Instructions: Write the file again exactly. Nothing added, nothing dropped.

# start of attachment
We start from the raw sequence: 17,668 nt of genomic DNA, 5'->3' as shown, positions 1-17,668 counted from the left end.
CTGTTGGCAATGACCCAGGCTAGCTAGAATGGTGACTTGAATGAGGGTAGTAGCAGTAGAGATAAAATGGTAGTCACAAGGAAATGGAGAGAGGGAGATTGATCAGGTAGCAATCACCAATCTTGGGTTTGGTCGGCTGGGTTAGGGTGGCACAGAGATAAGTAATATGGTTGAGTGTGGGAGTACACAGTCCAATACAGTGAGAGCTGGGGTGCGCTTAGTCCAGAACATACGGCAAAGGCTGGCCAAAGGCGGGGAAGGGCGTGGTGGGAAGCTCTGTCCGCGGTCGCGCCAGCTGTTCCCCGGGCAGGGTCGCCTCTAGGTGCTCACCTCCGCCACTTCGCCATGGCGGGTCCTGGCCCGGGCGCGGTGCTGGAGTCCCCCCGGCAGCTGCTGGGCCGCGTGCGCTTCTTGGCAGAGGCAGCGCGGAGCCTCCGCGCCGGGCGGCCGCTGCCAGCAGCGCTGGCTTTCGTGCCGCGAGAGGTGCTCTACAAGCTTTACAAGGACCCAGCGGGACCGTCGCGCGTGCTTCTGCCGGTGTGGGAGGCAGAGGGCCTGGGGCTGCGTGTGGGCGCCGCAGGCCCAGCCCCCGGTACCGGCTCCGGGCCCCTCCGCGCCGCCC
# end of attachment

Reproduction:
We start from the raw sequence: 17,668 nt of genomic DNA, 5'->3' as shown, positions 1-17,668 counted from the left end.
CTGTTGGCAATGACCCAGGCTAGCTAGAATGGTGACTTGAATGAGGGTAGTAGCAGTAGAGATAAAATGGTAGTCACAAGGAAATGGAGAGAGGGAGATTGATCAGGTAGCAATCACCAATCTTGGGTTTGGTCGGCTGGGTTAGGGTGGCACAGAGATAAGTAATATGGTTGAGTGTGGGAGTACACAGTCCAATACAGTGAGAGCTGGGGTGCGCTTAGTCCAGAACATACGGCAAAGGCTGGCCAAAGGCGGGGAAGGGCGTGGTGGGAAGCTCTGTCCGCGGTCGCGCCAGCTGTTCCCCGGGCAGGGTCGCCTCTAGGTGCTCACCTCCGCCACTTCGCCATGGCGGGTCCTGGCCCGGGCGCGGTGCTGGAGTCCCCCCGGCAGCTGCTGGGCCGCGTGCGCTTCTTGGCAGAGGCAGCGCGGAGCCTCCGCGCCGGGCGGCCGCTGCCAGCAGCGCTGGCTTTCGTGCCGCGAGAGGTGCTCTACAAGCTTTACAAGGACCCAGCGGGACCGTCGCGCGTGCTTCTGCCGGTGTGGGAGGCAGAGGGCCTGGGGCTGCGTGTGGGCGCCGCAGGCCCAGCCCCCGGTACCGGCTCCGGGCCCCTCCGCGCCGCCC